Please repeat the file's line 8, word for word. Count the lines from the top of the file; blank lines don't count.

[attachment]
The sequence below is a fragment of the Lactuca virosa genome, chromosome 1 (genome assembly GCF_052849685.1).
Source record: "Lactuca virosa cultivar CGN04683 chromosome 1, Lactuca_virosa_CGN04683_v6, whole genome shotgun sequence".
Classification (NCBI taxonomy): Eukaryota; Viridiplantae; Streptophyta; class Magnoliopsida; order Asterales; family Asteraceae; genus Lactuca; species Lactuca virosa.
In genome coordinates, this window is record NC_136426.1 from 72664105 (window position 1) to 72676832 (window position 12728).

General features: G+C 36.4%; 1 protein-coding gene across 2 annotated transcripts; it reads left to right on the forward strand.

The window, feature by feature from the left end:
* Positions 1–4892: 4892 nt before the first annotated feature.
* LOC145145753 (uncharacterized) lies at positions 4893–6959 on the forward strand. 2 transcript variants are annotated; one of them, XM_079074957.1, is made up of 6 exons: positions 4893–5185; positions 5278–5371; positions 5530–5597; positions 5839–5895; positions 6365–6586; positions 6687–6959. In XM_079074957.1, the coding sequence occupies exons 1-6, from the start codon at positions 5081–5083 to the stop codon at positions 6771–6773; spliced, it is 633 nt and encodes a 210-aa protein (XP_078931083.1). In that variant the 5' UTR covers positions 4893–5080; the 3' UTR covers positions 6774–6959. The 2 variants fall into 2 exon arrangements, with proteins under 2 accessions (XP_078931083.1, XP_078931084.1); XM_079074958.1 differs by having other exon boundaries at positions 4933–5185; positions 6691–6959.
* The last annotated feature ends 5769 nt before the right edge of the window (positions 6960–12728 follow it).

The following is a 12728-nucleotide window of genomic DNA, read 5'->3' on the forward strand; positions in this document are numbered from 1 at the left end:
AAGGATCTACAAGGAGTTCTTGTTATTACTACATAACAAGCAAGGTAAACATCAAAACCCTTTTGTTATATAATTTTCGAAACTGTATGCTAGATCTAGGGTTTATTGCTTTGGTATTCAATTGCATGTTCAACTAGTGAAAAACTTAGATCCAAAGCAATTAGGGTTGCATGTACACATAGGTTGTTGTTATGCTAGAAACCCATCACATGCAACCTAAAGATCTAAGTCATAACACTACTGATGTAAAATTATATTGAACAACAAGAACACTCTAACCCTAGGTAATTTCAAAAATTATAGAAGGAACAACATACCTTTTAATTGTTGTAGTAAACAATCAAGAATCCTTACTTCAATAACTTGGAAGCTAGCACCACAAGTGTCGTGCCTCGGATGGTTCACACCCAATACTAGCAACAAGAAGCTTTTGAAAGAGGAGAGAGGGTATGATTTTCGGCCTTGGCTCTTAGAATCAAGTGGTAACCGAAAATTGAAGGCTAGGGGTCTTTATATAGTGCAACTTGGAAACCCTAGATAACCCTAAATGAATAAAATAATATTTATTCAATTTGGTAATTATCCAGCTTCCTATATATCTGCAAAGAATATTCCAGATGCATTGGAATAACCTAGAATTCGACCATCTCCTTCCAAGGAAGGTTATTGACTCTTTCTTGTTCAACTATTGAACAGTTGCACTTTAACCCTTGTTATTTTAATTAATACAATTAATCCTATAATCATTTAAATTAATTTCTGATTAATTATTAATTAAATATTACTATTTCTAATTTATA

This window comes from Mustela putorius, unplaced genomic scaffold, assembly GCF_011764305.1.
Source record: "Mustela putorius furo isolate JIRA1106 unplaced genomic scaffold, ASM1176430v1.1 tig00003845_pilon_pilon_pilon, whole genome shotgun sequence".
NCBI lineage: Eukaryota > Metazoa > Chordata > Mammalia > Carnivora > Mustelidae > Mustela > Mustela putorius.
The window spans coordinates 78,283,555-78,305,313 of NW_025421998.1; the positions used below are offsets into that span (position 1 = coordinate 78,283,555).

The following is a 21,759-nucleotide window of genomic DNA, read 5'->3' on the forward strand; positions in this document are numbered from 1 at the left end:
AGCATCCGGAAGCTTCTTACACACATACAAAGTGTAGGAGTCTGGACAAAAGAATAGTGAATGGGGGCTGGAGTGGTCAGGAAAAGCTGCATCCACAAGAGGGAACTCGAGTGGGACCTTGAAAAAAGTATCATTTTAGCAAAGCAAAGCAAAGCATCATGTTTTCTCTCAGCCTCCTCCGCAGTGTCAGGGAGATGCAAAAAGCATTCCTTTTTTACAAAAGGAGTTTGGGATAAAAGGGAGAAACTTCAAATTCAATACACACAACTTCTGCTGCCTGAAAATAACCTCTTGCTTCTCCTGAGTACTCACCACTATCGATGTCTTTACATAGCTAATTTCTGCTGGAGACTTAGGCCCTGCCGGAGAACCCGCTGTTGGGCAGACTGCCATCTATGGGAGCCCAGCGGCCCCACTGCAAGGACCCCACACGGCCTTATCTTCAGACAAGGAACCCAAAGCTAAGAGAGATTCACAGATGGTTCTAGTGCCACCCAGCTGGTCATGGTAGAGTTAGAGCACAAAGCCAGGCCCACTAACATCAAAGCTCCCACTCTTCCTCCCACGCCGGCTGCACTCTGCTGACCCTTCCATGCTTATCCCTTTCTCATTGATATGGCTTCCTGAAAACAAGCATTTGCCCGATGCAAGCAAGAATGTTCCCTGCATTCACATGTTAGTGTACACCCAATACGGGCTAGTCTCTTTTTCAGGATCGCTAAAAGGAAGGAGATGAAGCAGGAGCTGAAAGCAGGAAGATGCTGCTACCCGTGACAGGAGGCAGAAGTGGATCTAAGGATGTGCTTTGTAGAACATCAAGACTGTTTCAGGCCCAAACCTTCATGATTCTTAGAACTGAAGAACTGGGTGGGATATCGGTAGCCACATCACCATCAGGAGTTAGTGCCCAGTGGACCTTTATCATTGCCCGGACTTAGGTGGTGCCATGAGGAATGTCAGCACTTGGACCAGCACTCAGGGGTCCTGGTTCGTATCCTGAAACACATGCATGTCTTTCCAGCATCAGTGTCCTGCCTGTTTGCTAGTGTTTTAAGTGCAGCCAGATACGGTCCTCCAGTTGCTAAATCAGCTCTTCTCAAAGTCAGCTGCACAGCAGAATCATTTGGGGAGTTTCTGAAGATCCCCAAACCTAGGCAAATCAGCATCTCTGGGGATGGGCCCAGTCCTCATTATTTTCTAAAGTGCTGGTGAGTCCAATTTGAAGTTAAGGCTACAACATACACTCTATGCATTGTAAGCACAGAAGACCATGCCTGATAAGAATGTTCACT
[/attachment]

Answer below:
* LOC145145753 (uncharacterized) lies at positions 4893–6959 on the forward strand. 2 transcript variants are annotated; one of them, XM_079074957.1, is made up of 6 exons: positions 4893–5185; positions 5278–5371; positions 5530–5597; positions 5839–5895; positions 6365–6586; positions 6687–6959. In XM_079074957.1, the coding sequence occupies exons 1-6, from the start codon at positions 5081–5083 to the stop codon at positions 6771–6773; spliced, it is 633 nt and encodes a 210-aa protein (XP_078931083.1). In that variant the 5' UTR covers positions 4893–5080; the 3' UTR covers positions 6774–6959. The 2 variants fall into 2 exon arrangements, with proteins under 2 accessions (XP_078931083.1, XP_078931084.1); XM_079074958.1 differs by having other exon boundaries at positions 4933–5185; positions 6691–6959.